Finding Inspiration – Monday Motivation #40
I recently heard two very different inspiring stories that pushed me into a new space in terms of self-acceptance and positive outlook. This post is part ONE of a two part series based on these women; I was touched in a way that led to a blog post far too long to post all at once so I split the biggest ideas into two pieces. Let’s start with these amazing stories.
I’d cross an ocean…
On September 3, after a 30+ year hiatus from swimmer and three recent failed attempts, Diana Nyad swam from Cuba to Key West Florida. News reports vary but most say she swam 103, 110 or 112 miles.
She swam more than a hundred miles under her own steam.
She had been a marathon swimmer when she was younger; had become famous for it in the 70s. In fact in 1978, she tried this swim from Cuba and failed before eventually moving to a career as a sportscaster.
And then at 60, she decided to have a second go at it. And a third. And a fourth. Each time something different stopped her from completing her goal – once she nearly died from have been stung my box jellyfish twice during the trip.
I wonder if I could do that. I wonder if I could fail at something so monumental multiple times and still try “one more time.” When she failed last year, she gave a TED Talk; in it she poignantly talked about finding grace in the face of your defeats and she also talks about her own determination.
Could I believe in myself that much? Could you believe in yourself that much?
She, of course, went on to complete that swim in September 2013. And as if that wasn’t enough, one month later, she swam for 48-hours straight to raise money for victims for Hurricane Sandy simultaneously proving to all the naysayers that yes, you CAN swim for 48 hours without dying.
She’s so amazing and inspiring in huge ways! Her success speaks to the power of the spirit … of the soul … of the weakness of the physical body… of the power of believing in yourself and never giving up.
We are so much bigger than we can even fathom.
Diana Nyad is not alone this year in the ability to inspire and motivate though.
I’d take a bullet …
A week ago, I saw an interview on Jon Stewart of a 16 year old woman who stood up for education in the Swat Valley in Pakistan and was shot by the Taliban for it. She survived the shooting and lived to tell her story in a book called: I am Malala.
Her story began years before that, in 2009, when she was 10 and wrote as a BBC blogger for BBC in Urdu, talking about her life in Pakistan and about a young girl trying to get an education in one of the most volatile areas of the country. You can find links to English version of her blog at the following links: Malala 1, Malala 2, Malala 3, Malala 4, Malala 5, Malala 6.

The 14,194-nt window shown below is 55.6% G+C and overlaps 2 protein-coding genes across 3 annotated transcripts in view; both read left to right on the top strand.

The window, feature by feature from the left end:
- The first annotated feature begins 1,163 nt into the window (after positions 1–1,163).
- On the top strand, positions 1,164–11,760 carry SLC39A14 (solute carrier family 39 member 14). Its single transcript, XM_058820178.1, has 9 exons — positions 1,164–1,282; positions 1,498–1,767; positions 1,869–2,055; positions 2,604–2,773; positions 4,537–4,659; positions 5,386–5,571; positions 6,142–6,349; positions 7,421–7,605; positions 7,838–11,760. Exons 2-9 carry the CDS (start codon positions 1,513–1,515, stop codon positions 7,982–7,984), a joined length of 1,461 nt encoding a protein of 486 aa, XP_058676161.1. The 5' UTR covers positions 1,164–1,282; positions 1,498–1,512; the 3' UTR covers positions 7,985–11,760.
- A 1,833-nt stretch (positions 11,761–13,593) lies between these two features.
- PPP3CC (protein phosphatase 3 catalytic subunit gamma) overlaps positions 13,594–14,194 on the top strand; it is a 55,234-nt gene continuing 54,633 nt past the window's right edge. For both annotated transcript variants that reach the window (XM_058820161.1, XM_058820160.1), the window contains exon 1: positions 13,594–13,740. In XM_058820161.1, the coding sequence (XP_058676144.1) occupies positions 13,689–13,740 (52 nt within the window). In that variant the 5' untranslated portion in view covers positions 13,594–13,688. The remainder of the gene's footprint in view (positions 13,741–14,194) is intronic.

In that same year a New York Times reporter came to stay with her family and made two documentaries about her life. Over the next two years, he watched her grow as a speaker and an advocate for women’s education and saw her comments against the Taliban grow more venomous. He made a video-short of Malala’s life during this time (You can find that video on the New York Times website).
Then on October last year, the Taliban stopped her school bus, came aboard and shot her and two of her classmates, skyrocketing her story onto the global stage and bringing us full circle to the young woman who, one year later has published a book and appeared on Jon Stewart, leaving him speechless.
And on Friday, 11 October, just one year and two days after taking a Taliban bullet to the head in the name of education, she was set to become the youngest recipient of the Nobel Peace Prize (she was not selected this year).
Seriously, these two women at both ends of the age spectrum, on opposite sides of the world, are mind-blowingly courageous inspirations to the rest of us. The message on the Motivation Monday is wrought from their stories:
If they can do it, you can do it.
Whatever your dream is,
whatever your hope,
no matter how much the odds feel against you …
take one step closer to your goal,
Don’t see all of the Taliban lining up opposite you – see only that you need to get on the bus.
Don’t see all one hundred miles at once, see only the first hour.
Let go of whatever is stopping you, whatever drags on you.
No one is holding you back except you.
And no one can drive you forward except you.
Please comment – I love when you tell me what you are thinking and how you feel about what you read. Tell me your thoughts on Diana Nyad or Malala. Tell me what your dreams are.
And next week, we’ll take a look at how these two women drew something much darker out in me – and what I learned from that.